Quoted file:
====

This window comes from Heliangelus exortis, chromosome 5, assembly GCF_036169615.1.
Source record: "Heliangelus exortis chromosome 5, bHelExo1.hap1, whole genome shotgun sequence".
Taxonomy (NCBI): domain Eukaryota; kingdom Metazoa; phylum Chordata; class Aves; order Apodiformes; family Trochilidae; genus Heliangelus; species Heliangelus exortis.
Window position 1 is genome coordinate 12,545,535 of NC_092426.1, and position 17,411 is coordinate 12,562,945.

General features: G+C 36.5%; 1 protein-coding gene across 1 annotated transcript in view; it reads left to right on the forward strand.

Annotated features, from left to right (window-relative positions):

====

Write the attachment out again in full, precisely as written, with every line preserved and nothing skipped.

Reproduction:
This window comes from Heliangelus exortis, chromosome 5, assembly GCF_036169615.1.
Source record: "Heliangelus exortis chromosome 5, bHelExo1.hap1, whole genome shotgun sequence".
Taxonomy (NCBI): domain Eukaryota; kingdom Metazoa; phylum Chordata; class Aves; order Apodiformes; family Trochilidae; genus Heliangelus; species Heliangelus exortis.
Window position 1 is genome coordinate 12,545,535 of NC_092426.1, and position 17,411 is coordinate 12,562,945.

General features: G+C 36.5%; 1 protein-coding gene across 1 annotated transcript in view; it reads left to right on the forward strand.

Annotated features, from left to right (window-relative positions):